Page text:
In November, Norris recruited leaders to form the Dwelling’s advisory council. By Christmas Eve, area restrictions for gatherings had been relaxed, and Norris held the Dwelling’s first worship service. In January, it began offering regular Sunday worship.
Looking back on the Dwelling’s first year, Norris said that “the shutting down of the world actually opened up our impact.”
Open doors, open hearts
Worship at the Dwelling is “like coming home,” said member Cheryl Morrison.
With a living room for its sanctuary, couches and chairs for its pews, and food that flows freely, the Dwelling takes seriously its mission of hospitality. “It has a feather touch, where you can come in and get comfy,” Morrison said. “It’s OK to talk to the person next to you, get up to get a cup of coffee, doughnut or muffin.” She calls it one of her “God spots.”
“This is a church for God’s people—the homeless—and they are the foundation of what makes this church work, which in my eyes is extremely special,” added Ryan Sprinkle, a council member. “You have people right off the street with their backpacks.”
A maintenance worker, Sprinkle first met Norris at the shelter, where he slept years ago. He has since found housing through connections forged at Augsburg, but he credits the Dwelling with getting him back to church after a yearslong absence. “Everybody needs love and compassion and a safe spot for a few hours—to come and hear music and hear the word and get open about their feelings and have nobody judge them,” he said. “People feel comfortable sharing their stories [here] because they know people beside them have experienced the same thing.”
One of those people is John Whitely, who knew Norris through Augsburg’s shelter. In fact, it was Norris who came to Whitely’s rescue when he accidentally overdosed in the shelter’s restroom after a Christmas party. When he woke up in the hospital, his first thought was, “Oh, you’ve done it now, Johnny. You’ll never be able to go back there.”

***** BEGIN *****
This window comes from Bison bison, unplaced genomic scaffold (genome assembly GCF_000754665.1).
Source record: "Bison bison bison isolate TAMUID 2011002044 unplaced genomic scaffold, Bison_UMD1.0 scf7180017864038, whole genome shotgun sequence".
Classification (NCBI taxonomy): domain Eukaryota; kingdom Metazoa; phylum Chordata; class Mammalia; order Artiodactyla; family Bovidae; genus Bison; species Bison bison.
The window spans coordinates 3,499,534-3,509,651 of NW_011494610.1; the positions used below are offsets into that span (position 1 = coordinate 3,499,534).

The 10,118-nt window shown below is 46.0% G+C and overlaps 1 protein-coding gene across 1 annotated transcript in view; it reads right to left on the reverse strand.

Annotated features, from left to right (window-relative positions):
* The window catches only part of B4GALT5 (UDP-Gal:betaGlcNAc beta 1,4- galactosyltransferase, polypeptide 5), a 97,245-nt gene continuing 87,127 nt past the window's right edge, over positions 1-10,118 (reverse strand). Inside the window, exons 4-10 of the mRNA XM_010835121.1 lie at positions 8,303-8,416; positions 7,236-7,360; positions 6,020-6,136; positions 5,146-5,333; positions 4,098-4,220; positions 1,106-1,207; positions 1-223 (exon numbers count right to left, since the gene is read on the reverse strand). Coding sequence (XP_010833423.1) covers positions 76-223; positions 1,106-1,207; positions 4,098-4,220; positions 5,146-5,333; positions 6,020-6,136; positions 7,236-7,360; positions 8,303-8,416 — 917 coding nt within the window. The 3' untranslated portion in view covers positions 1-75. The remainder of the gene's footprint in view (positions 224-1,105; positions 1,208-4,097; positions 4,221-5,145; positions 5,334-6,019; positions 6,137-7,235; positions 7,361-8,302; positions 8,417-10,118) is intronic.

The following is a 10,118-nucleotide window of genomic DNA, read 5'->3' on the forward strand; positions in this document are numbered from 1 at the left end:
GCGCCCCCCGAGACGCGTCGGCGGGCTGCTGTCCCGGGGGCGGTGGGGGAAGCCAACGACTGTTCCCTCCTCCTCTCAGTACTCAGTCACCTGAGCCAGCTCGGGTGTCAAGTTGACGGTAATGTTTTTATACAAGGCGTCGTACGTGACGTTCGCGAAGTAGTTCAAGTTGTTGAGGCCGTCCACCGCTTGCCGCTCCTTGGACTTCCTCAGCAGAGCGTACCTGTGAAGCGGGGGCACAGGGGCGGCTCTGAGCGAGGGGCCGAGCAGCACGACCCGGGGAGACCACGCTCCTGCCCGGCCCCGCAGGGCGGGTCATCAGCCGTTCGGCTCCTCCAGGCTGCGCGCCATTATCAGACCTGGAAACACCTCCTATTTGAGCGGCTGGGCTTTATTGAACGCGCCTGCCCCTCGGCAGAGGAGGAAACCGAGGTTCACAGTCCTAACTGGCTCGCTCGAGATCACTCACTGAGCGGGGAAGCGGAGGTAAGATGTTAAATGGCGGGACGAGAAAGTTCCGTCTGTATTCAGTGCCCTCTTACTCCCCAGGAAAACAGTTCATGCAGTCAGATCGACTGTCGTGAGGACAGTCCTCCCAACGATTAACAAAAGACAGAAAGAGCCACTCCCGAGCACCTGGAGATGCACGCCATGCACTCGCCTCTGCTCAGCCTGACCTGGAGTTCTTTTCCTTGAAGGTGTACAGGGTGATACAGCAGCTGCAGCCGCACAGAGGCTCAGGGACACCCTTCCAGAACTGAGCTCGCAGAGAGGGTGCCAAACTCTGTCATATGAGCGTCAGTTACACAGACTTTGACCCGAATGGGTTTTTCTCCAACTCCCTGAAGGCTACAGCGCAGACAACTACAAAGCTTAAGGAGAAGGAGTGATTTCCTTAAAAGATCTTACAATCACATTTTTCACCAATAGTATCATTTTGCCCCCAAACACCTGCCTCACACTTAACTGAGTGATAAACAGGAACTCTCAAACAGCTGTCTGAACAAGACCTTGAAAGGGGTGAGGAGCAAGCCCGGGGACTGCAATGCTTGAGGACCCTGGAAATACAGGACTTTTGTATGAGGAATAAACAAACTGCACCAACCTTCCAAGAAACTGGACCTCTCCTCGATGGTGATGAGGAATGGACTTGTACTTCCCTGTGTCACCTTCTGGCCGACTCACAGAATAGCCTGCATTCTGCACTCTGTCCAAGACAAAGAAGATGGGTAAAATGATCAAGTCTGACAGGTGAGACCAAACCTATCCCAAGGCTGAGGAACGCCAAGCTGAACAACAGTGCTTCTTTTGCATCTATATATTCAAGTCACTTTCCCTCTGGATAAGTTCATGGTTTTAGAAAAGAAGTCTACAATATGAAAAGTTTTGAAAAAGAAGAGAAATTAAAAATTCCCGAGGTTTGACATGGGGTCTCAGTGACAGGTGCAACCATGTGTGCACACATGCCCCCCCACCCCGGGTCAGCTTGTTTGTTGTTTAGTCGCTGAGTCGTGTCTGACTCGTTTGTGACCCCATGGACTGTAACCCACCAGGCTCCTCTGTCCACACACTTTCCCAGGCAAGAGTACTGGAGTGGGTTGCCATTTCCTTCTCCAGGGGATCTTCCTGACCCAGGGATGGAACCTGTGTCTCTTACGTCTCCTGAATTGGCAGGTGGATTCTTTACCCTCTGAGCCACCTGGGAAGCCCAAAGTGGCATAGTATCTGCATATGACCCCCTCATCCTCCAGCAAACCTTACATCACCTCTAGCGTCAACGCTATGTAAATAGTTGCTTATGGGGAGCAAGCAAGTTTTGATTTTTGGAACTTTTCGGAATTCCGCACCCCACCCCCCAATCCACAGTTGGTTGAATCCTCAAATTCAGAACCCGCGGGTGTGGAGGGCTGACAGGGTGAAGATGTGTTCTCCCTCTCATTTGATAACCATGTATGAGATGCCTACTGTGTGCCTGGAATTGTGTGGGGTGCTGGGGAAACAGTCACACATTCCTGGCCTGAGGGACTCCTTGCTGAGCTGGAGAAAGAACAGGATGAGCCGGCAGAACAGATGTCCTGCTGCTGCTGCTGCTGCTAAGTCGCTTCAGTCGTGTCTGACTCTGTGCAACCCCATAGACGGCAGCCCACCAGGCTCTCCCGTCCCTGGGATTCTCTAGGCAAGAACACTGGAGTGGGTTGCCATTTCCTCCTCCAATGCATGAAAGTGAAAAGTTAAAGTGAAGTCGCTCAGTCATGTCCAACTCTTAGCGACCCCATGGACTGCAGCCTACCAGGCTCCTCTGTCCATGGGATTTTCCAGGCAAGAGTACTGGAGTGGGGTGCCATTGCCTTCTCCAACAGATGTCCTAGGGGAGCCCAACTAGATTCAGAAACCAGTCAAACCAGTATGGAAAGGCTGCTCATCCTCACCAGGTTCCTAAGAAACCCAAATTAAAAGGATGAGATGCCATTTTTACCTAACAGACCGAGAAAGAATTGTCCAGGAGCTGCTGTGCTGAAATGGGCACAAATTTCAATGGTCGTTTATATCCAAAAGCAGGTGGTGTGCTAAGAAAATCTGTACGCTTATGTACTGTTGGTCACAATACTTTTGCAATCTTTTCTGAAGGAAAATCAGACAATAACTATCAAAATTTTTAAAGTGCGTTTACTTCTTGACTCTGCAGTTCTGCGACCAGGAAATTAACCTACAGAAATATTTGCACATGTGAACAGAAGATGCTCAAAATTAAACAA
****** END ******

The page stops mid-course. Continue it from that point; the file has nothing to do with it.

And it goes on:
When Whitely woke up in the hospital, his first thought was, “Oh, you’ve done it now, Johnny. You’ll never be able to go back there.”
When Whitely saw Norris the following winter, she came up to him, smiling, and asked if he would be returning to the shelter. “I’m like, ‘Oh, God. I didn’t think you’d ever want me there,’” he remembered. “Ever since then, I would do anything she asked.”
Today, Whitely belongs to and volunteers at the Dwelling. “I didn’t go to church,” he said. “I didn’t like the way people treated you there, until I met Emily. When we started to meet at [the Dwelling] I asked her, ‘Can you baptize me?’ I knew I needed to be baptized—it says that in the Bible.”
Norris was delighted to baptize him, saying, “To have seen [John] at so many stages of life, to literally have been with him near death and in life—what a gift for a pastor.”
Whitely’s story is one of many shared at the Dwelling, often as part of discussion during worship. Such openness, Norris said, is the heart of the church: “We’re creating a community that welcomes the messiness of being human. Vulnerability is powerful. We are our strongest as a community of faith when we are honest with each other.”
Added Madi White, student intern and a candidate for ordination in the Moravian Church, “We don’t tell people they need to have it together—they can bring all the pieces of themselves to us and the love of our community will fill in the cracks.”